Courtesy of IMDb
The fairytale we all heard of as children about the brother and sister duo who end up in a gingerbread house finally made it to the big screen this past month as “Gretel and Hansel” but this childhood story comes with a dark and psychedelic twist.
But before spending your hard-earned money and that one hour and 30 minutes of free time, think of something else to watch because this film isn’t worth the time and money.
Following closely the original tale of two children lost in the woods who stumble upon a gingerbread house owned by a cannibalistic witch, ultimately live cooking the witch and so forth, this film throws in a dark undertone in the film’s atmosphere immediately through Gretel’s monologues as she cares for her brother Hansel.
Forced between uncertainty, starving to death and a life as a whore, Gretel embarks into the wilds with Hansel in hopes of finding a better life with a church in a nearby town. This journey leads to a near-death encounter with a mad man, consumption of psychedelic mushrooms and, of course, the witch who attempts to eat the siblings through witchcraft.
The film gives a fresh new variation on the classic fairytale making it a story focused on the hardship of an older sibling caretaking, raising and protecting a youthful child — bonus points for presenting a strong female lead too.
The context of alchemy makes an appearance as Gretel studies how to brew concoctions mostly for restful sleep and the witch gives advice on how cutting a certain herb can be the difference between a helpful sleep medicine and a poisonous drink. This later comes into play as Gretel uses what she learned in attempt to poison the witch after Hansel has gone missing.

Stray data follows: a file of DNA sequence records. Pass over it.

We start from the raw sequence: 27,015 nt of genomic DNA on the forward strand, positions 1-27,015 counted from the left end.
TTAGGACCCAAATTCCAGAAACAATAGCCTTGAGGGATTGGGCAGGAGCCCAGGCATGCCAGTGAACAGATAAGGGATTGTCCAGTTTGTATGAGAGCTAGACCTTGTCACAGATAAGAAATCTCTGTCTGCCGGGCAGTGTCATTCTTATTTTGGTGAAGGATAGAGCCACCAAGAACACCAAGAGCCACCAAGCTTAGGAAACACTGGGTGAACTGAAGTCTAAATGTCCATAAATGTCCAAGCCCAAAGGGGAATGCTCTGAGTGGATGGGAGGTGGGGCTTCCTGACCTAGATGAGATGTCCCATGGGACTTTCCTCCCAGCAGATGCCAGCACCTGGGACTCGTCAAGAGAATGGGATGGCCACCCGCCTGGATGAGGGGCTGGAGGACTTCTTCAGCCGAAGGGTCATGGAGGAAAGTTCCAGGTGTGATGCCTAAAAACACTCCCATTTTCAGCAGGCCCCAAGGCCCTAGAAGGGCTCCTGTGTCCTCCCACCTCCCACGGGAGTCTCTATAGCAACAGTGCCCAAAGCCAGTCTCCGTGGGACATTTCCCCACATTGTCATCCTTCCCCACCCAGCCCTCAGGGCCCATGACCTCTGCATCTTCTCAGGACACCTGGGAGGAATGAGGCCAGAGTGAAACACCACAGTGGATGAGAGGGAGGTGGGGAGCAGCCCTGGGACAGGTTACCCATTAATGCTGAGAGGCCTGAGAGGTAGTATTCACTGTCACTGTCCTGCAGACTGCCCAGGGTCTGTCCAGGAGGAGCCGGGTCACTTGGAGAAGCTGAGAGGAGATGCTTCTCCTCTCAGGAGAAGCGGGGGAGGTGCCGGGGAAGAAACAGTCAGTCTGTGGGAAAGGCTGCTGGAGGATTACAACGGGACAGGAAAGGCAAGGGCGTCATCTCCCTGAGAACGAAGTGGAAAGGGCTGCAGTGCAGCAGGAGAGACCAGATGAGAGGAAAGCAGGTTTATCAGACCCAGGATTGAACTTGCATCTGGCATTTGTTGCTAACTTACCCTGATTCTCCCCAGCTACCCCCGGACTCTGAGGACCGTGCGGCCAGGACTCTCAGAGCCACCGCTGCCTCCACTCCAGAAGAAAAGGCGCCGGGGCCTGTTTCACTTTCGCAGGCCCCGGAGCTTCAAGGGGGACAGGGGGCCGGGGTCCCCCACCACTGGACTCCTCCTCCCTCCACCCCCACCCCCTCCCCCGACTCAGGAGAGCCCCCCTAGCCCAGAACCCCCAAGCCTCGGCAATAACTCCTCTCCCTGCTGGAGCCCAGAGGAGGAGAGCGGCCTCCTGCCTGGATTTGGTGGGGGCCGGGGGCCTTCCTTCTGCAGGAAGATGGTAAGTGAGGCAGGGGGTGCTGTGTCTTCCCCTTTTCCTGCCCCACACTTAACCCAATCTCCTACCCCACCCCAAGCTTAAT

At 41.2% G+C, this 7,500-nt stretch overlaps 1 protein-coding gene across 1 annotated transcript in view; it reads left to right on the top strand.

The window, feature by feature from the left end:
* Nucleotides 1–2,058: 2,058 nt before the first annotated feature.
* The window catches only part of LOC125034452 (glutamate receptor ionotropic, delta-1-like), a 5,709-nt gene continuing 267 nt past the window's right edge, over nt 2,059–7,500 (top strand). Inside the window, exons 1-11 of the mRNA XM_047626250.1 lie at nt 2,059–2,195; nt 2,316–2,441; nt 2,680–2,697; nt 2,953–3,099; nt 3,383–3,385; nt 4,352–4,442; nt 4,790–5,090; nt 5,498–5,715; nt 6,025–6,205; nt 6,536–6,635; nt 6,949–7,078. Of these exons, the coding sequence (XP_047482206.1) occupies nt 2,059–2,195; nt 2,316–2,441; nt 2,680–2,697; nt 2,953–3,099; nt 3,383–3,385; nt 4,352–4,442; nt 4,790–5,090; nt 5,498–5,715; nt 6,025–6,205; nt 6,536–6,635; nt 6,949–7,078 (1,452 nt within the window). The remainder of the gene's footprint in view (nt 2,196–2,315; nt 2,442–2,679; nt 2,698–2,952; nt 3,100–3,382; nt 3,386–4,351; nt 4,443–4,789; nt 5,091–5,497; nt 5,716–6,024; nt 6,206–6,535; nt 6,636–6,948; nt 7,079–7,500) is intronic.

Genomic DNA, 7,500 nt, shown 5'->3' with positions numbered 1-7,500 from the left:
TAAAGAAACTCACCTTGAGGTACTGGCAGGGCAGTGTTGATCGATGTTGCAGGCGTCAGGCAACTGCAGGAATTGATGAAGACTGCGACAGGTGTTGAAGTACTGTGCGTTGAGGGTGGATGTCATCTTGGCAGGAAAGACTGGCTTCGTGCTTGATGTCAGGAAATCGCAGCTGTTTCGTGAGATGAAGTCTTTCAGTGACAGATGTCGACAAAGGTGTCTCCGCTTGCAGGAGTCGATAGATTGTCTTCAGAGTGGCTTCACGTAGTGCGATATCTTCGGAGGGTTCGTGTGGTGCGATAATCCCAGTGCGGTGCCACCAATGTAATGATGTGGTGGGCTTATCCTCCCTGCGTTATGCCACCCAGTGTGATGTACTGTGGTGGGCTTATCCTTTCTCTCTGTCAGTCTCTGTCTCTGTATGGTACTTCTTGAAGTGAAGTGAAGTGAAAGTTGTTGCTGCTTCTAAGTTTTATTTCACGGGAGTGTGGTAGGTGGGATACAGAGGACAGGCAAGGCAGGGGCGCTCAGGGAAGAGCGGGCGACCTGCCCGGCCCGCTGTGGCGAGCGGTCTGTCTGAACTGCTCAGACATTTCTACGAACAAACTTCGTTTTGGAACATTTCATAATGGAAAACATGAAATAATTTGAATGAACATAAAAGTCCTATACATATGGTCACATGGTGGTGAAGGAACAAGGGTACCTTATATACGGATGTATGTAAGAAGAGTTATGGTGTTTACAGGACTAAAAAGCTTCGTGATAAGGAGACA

The witch has a backstory. In the opening scene, the audience is presented a fairytale of a girl who was saved by black magic but then cast out into woods for the rest of the days due to fear by townsmen and her mother also. The tale proves to be true but rather told wrong by Gretel as the witch explains the mother of the child is herself and is tempted by her casted out daughter into witchhood by eating children, thus telling the origin of how she came to be.
Though the witch is given an interesting backstory, the tale of her backstory kicking off the film was a poor choice. As interesting as it may be to give the antagonist an in-depth narrative, it requires proper execution and, in this case, the film fell flat in that regard. The fairytale told of the saved child implied throughout the film that she was the witch and is then revealed that the witch was the mother as a plot twist.
Computer-generated imagery (CGI) being used takes away from the experience of a terrifying and malevolent force. CGI adds this silliness to films, like the scene when a “healer” is conducting a ritual to cure the plagued child, then there is this black gooey mass that is being drawn from the child taking away from the seriousness and horror of the scene.
Throughout the screening, Gretel witnesses obscure individuals walking around the forest, presumably witches, bringing a sense of fear on what dwells in the woods. But there was never any explanation of these random individuals, leaving many unanswered questions.
Gretel and Hansel is a fresh take on the commonly known fairytale we all know with an interesting narrative of siblinghood and a dark temptation for power but with subpar execution in doing so. With a harshness to reality of how cruel and adulterated the world can be, the film deters from this interesting storytelling tool instead delving too far into a non-canonical story that could’ve been left out in the cut.
This film deserves a 3/5 rating for an ambitious new take of plot but unfortunately requires better execution and less CGI to drive the story home to the heart.
Sven Kline may be reached at [email protected]